4 April 1994 Structure and dynamics of liquid crystalline droplets suspended in polymer liquids
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Small angle light scattering (SALS) and optical microscopy have been used to study micron- sized liquid crystalline droplets of 4'-n-octyl-4-cyanobiphenyl (8CB) suspended in a poly(vinyl alcohol) aqueous solution. Elliptical SALS patterns in the presence of an orienting slow flow indicate that the droplets are nonspherical in shape in the smectic and nematic regimes, but become spherical at temperatures above the nematic/isotropic (N/I) transition temperature. Upon cessation of flow, the elliptical patterns relax towards isotropy on time scales comparable to the rotation diffusion coefficient of the droplets. Using direct optical microscopy, droplets of 8CB are observed to be biconcave disc-shaped, similar to mammalian red blood cells. Reversible transitions in the drops from biconcave discs to spherical shapes across the N/I transition are seen, indicating that the nonspherical shape is due to liquid crystalline ordering. It appears that the biconcave shape provides a minimum in the free energy of curvature, balancing strong liquid crystal interactions at the interface and surface tension.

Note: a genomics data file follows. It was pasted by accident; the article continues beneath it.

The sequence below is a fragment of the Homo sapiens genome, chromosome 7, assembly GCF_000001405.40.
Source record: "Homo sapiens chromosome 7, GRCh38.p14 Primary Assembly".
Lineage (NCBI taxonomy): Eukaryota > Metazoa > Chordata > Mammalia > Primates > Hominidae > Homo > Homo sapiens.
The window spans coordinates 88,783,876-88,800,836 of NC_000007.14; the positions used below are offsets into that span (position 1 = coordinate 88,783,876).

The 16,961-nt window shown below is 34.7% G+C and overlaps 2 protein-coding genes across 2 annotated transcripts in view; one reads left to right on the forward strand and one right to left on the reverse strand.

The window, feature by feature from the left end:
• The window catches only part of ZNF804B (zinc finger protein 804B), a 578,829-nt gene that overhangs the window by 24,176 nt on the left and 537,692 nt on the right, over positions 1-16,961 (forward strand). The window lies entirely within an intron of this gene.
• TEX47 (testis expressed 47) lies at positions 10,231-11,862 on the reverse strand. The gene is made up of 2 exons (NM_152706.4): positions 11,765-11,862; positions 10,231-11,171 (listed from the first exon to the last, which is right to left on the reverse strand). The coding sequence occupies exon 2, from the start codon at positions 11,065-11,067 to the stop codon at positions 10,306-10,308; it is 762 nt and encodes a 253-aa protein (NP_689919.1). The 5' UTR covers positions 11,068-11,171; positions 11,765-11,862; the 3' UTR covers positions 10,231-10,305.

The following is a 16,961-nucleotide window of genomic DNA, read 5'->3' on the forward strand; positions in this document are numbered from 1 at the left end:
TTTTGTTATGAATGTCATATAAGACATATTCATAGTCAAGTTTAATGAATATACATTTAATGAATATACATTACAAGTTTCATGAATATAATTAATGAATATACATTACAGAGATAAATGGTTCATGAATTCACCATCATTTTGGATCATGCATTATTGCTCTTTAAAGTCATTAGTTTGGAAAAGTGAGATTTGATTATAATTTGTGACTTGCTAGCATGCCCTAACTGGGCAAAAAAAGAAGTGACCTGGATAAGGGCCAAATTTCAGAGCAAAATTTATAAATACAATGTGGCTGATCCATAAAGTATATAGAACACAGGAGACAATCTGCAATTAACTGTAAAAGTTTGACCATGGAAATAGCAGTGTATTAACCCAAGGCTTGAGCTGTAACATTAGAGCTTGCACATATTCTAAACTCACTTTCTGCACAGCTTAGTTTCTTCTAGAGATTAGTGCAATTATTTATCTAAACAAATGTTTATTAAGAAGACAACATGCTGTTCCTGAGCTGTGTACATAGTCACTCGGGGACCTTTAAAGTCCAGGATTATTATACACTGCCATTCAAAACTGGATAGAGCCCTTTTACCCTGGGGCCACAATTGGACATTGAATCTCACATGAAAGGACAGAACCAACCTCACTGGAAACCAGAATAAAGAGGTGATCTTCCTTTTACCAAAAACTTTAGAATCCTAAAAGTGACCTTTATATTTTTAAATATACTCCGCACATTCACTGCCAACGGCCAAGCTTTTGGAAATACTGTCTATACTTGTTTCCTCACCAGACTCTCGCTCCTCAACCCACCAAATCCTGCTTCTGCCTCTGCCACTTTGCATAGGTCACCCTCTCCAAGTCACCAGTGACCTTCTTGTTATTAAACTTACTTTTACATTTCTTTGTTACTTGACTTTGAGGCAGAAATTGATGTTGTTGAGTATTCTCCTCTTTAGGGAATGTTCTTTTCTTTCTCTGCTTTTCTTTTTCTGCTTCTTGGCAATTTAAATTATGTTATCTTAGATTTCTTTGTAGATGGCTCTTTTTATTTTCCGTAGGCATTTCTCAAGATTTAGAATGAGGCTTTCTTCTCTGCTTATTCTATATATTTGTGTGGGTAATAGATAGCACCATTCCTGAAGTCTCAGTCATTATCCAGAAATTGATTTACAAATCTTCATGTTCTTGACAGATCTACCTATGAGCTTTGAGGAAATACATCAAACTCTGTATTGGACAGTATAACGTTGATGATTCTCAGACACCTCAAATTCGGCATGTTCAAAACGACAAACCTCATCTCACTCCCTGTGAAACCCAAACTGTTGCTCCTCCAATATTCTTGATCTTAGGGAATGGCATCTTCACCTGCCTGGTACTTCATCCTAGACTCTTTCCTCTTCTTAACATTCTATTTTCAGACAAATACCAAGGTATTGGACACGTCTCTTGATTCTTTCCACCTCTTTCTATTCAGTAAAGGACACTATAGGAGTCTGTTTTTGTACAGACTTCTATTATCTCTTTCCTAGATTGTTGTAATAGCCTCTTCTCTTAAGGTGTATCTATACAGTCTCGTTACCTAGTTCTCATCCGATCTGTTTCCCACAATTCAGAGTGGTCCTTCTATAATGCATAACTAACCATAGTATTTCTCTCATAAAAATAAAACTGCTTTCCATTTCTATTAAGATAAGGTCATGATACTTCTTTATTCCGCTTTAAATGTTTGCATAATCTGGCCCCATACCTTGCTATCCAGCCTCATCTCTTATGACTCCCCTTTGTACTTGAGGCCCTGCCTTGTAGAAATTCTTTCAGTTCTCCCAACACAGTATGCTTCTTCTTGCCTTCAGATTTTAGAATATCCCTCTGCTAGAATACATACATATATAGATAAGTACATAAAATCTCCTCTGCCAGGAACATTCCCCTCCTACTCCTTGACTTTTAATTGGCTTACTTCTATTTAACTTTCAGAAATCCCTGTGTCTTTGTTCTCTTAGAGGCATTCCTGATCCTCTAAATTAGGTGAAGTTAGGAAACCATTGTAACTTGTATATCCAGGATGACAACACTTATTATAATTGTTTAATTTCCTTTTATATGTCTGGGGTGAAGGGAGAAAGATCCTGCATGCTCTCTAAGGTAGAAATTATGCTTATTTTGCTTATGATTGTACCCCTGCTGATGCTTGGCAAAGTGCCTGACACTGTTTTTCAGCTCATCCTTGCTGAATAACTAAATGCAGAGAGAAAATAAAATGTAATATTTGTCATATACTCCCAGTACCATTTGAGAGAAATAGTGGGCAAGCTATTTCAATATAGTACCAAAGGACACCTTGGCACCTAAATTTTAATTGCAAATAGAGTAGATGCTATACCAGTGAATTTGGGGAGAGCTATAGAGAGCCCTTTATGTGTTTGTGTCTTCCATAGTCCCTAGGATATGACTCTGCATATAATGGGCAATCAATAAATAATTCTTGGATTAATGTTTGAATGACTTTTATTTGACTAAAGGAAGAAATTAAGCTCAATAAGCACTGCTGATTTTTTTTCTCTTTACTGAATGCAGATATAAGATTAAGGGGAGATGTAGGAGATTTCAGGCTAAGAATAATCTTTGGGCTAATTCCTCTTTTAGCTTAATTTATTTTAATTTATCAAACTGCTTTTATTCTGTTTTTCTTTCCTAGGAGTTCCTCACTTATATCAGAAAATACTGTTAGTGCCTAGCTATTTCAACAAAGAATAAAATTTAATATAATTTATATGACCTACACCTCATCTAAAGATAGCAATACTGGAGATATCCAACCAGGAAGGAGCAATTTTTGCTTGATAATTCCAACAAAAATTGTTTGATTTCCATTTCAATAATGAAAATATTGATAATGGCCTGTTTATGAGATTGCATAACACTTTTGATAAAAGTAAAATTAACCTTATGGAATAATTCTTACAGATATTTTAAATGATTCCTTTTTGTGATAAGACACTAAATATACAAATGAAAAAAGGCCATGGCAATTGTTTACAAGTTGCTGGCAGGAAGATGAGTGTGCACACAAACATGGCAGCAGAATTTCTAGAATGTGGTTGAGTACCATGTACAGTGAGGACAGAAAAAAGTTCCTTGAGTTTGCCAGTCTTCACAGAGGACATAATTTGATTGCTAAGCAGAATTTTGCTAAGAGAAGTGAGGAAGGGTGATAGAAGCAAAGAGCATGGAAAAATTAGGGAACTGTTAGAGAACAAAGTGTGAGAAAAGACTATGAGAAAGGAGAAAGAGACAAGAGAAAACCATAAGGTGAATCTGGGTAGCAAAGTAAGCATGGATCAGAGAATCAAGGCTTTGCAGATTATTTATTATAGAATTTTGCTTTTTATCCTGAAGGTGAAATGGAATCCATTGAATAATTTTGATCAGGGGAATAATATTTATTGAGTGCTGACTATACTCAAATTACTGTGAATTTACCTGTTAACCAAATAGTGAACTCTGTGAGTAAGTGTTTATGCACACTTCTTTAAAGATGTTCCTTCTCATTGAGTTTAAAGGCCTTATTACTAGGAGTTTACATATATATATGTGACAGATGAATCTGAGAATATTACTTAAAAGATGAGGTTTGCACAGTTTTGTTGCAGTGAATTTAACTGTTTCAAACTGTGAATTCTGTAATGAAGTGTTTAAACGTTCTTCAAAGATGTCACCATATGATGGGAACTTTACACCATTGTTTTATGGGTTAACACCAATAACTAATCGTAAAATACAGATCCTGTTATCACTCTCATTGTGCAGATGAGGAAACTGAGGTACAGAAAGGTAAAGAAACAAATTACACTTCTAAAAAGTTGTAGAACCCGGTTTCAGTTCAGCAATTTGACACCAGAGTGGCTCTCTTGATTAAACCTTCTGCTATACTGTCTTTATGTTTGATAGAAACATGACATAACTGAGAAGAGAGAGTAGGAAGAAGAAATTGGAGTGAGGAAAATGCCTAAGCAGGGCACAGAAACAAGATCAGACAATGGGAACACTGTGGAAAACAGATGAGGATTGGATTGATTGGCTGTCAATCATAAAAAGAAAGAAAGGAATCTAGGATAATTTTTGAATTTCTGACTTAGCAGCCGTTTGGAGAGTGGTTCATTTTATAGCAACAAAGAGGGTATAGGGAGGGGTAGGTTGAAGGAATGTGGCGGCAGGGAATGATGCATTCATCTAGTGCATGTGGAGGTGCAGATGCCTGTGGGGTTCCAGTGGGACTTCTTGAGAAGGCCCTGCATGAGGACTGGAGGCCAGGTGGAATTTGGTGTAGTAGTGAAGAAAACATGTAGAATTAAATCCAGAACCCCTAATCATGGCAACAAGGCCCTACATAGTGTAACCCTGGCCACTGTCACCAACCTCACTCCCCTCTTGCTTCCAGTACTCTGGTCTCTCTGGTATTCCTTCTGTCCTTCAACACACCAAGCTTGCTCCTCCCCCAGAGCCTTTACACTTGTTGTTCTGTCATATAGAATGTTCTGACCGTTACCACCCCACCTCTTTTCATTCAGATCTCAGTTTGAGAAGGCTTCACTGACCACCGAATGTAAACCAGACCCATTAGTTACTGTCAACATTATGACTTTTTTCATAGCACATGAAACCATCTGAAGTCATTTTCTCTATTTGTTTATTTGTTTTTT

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Eleanor L. Meyer, Eleanor L. Meyer, Gerald G. Fuller, Gerald G. Fuller, Robert H. Reamey, Robert H. Reamey, } "Structure and dynamics of liquid crystalline droplets suspended in polymer liquids", Proc. SPIE 2175, Liquid Crystal Materials, Devices, and Applications III, (4 April 1994); doi: 10.1117/12.172129; https://doi.org/10.1117/12.172129

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